"Permanent formwork" is a term that refers to braces or molds that are put in place to contain concrete as it sets. Unlike other types of formwork that is removed after the concrete sets completely, permanent formwork is left in place as an additional support or stabilizer. The materials used for formwork that is left in place permanently can vary, though galvanized steel is a common choice for several reasons: it is resistant to water damage and corrosion, it is very durable, and it has enough flex in it to accommodate the subtle movements of concrete as the material freezes or thaws.
Very often the permanent formwork comes in large corrugated sheets. The sheets are corrugated, or bent into ridges, for added flexibility and adhesion to the concrete as it sets. The concrete and the formwork can bond more solidly through the corrugations, though the ridges will also provide enough flexibility that the likelihood of cracking is reduced. When the permanent formwork is being put in place during the concrete pouring process, it may be held by falsework, which is a series of posts or rods that hold the formwork in place as the concrete cures. Such falsework will generally be removed once the concrete sets.
One of the advantages to using permanent formwork becomes apparent when pouring concrete into the ground. Without a form, the concrete will seep into the soil, leading to excess waste of concrete. Forms are used to prevent such waste; temporary formwork can be used to create the mold, but if permanent formwork is used instead, two distinct advantages become apparent. First, less digging will be involved if the forms are permanent, since extra space within the hole will be necessary to remove the temporary forms once the concrete sets. Second, leaving the formwork in the hole once the concrete is set creates an extra barrier between the moisture in the soil and the concrete that can be damaged by moisture freezing and thawing.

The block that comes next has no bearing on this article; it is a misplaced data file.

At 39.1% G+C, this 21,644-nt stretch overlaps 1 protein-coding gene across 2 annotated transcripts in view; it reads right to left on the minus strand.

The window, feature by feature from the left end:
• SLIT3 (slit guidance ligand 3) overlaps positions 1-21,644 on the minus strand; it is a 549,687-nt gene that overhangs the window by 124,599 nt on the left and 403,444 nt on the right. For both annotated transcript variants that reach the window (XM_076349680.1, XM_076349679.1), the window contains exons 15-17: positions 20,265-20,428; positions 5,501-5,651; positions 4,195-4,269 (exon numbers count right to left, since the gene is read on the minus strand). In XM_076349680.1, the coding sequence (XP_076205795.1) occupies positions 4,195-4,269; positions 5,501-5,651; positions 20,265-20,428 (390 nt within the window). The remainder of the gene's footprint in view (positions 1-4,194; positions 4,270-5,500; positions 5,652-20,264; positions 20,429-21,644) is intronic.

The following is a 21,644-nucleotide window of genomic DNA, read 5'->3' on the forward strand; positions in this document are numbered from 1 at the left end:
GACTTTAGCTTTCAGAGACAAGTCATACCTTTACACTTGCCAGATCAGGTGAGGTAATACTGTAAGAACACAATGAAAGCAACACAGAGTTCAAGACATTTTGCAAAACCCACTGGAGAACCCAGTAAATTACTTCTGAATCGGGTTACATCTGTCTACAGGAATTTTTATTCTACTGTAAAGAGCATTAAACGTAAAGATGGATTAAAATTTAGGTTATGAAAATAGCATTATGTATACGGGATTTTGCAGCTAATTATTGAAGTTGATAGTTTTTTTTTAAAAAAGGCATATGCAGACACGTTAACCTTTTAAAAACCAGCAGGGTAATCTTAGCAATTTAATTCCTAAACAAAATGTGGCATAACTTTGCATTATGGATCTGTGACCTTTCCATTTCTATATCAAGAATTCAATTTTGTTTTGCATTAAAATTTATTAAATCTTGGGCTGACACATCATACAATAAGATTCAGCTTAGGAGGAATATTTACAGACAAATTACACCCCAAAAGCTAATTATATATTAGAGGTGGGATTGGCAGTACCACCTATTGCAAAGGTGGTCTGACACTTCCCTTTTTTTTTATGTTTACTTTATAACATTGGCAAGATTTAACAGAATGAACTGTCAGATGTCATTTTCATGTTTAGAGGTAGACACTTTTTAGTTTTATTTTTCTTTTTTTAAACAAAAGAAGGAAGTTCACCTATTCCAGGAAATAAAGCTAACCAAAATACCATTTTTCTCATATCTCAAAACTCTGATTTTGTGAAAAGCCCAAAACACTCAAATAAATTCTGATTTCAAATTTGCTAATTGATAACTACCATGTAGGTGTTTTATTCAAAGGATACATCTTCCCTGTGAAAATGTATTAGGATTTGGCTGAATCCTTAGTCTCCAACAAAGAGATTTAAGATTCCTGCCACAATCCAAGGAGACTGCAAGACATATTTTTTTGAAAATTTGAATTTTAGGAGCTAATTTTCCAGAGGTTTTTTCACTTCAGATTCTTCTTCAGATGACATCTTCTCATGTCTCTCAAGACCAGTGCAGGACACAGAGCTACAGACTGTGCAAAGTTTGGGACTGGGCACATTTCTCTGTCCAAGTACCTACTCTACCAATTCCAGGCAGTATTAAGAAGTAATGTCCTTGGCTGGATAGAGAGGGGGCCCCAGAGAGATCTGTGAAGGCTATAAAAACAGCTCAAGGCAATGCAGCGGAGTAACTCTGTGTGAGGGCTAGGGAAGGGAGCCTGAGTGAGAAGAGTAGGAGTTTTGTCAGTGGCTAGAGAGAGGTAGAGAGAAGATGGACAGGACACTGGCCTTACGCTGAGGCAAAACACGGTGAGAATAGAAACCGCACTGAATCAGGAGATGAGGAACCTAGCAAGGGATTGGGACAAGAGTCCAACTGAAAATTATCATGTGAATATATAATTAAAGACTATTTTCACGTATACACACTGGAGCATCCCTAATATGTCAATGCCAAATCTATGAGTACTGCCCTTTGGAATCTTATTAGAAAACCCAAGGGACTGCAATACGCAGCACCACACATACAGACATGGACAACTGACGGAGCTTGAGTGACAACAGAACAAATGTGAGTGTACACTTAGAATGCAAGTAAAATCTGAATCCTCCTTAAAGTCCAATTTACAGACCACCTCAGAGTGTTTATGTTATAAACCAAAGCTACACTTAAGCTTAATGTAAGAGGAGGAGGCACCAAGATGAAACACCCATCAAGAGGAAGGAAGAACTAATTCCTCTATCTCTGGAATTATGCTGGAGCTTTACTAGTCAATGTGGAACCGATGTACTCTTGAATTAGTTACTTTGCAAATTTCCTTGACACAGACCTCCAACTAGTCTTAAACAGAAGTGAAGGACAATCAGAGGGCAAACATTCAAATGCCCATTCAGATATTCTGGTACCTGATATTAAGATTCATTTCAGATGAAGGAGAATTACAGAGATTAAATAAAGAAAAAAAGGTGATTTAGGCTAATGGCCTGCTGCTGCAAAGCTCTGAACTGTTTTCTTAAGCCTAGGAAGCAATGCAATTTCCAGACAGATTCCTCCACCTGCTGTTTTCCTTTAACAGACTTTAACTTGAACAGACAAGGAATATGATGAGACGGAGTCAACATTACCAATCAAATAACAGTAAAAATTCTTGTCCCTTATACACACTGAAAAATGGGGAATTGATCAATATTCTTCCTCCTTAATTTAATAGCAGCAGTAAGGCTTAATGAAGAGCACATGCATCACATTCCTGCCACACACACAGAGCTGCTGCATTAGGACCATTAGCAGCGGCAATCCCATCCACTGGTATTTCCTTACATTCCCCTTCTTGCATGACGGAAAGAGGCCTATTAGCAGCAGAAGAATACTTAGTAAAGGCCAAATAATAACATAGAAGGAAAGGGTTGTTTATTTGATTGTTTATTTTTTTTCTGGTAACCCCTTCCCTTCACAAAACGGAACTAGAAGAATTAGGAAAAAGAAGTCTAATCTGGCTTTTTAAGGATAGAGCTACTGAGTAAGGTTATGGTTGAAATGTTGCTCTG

In most cases, the permanent formwork is used in addition to rebar rather than in place of it, though using a permanent form can reduce the amount of rebar that is necessary in a structure. Rebar consists of steel bars that are placed within the void where the concrete will be poured to give the set concrete higher tensile strength. Without such rebar, the concrete would be exceptionally susceptible to cracking.